Solar subsidies cut by 65 per cent

Financial aid for rooftop solar panels has been cut by 65 per cent, the government has announced.

The Department of Energy and Climate Change confirmed the changes in subsidies on 17 December, reporting that the existing financial aid of 12.47p per kWh will but reduced to 4.30p per kWh from next month. There will also be an overall spending cap on renewable technologies (including wind, solar and hydro) of £100 million up to 2019.

The reductions are less than the expected cuts of 87 per cent, but have drawn significant criticism, with Friends of the Earth describing them as a ‘hammer blow for households, jobs and UK plans for tackling climate change’.

Renewable energy campaigner Alasdair Cameron said: “Less than a week after the UK government agreed in Paris to keep global temperatures well below two degrees, the government has shown its true colours – and they’re certainly not green.

“These huge, misguided cuts to UK solar are a massive blow for jobs and the economy, and further undermine the government’s already tarnished credibility on tackling climate change.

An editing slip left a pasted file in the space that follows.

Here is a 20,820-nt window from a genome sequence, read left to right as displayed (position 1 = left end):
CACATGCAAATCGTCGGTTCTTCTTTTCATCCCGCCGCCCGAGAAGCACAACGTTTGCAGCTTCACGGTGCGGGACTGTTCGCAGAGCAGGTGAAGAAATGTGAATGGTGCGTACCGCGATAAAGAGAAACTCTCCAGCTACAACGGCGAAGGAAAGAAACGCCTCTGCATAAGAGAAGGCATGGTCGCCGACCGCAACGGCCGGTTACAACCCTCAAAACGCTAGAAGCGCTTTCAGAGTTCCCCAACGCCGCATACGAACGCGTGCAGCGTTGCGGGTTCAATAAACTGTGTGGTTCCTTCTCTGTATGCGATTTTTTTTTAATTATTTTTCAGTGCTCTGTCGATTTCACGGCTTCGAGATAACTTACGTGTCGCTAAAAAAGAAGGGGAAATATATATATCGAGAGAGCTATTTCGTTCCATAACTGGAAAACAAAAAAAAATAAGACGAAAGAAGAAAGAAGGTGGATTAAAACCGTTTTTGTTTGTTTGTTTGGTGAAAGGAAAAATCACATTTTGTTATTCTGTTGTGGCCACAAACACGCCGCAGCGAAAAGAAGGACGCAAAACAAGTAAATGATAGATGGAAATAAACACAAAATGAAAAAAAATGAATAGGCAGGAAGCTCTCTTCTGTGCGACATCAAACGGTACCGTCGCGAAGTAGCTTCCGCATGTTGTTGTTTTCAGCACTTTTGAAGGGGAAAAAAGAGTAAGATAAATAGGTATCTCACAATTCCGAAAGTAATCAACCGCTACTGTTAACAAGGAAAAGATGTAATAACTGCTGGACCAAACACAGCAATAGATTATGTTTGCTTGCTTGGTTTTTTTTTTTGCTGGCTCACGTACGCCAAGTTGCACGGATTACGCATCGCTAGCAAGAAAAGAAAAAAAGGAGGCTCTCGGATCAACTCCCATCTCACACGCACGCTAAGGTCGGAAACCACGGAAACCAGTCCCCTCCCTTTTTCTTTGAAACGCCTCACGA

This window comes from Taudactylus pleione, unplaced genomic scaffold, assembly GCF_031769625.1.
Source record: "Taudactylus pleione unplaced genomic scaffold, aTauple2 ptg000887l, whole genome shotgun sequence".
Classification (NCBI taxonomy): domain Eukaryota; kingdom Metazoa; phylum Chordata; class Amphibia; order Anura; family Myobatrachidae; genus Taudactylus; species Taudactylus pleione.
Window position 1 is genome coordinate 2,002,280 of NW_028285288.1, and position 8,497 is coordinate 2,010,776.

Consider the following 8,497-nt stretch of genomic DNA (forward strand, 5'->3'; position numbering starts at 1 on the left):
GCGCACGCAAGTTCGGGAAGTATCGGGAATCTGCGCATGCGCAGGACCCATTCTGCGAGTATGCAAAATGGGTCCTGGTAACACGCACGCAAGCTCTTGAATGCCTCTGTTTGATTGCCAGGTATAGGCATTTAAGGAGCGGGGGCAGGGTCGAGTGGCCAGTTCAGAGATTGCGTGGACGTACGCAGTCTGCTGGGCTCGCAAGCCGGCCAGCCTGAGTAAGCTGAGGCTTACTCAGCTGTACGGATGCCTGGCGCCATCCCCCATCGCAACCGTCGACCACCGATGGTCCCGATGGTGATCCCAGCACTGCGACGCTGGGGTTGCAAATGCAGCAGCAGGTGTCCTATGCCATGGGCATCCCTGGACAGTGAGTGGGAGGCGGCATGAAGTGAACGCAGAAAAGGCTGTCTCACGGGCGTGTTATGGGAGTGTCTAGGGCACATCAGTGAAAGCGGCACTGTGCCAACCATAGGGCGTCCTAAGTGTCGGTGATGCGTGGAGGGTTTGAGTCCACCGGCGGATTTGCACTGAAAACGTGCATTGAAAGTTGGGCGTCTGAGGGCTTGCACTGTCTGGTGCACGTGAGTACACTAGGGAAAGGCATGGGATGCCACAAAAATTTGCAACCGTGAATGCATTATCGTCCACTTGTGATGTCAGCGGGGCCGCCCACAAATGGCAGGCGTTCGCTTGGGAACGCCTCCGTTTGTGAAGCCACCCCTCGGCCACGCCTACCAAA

“Massive public opposition to the government’s original proposal may have forced ministers to modify their plans, but this is still terrible news for the for UK and its small-scale renewables industry.”

Greenpeace has also criticised the move, questioning the government’s commitment to invest in nuclear power over renewable alternatives.

Barbara Stoll, senior campaigner at Greenpeace, said: “Bowing to pressure from the public and businesses, the government has swapped a blunt axe for a sharp scalpel, but it’s still cutting in the wrong place.

“In just one month, one nuclear plant at Hinkley would swallow up four years’ worth of subsidies for the whole solar sector. Why are ministers signing a blank cheque for expensive, outdated nuclear power while pinching pennies for an energy source on the cusp of a massive investment boom? This makes no economic sense and will only put up bills in the long run.”

The government argues that as costs begin to fall, large subsidies are not needed to support the renewables industry. Amber Rudd, Secretary of State for Energy and Climate Change, said: “My priority is to ensure energy bills for hardworking families and businesses are kept as low as possible whilst ensuring there is a sensible level of support for low carbon technologies that represent value for money.

“We have to get the balance right and I am clear that subsidies should be temporary, not part of a permanent business model. When the cost of technologies come down, so should the consumer-funded support.”

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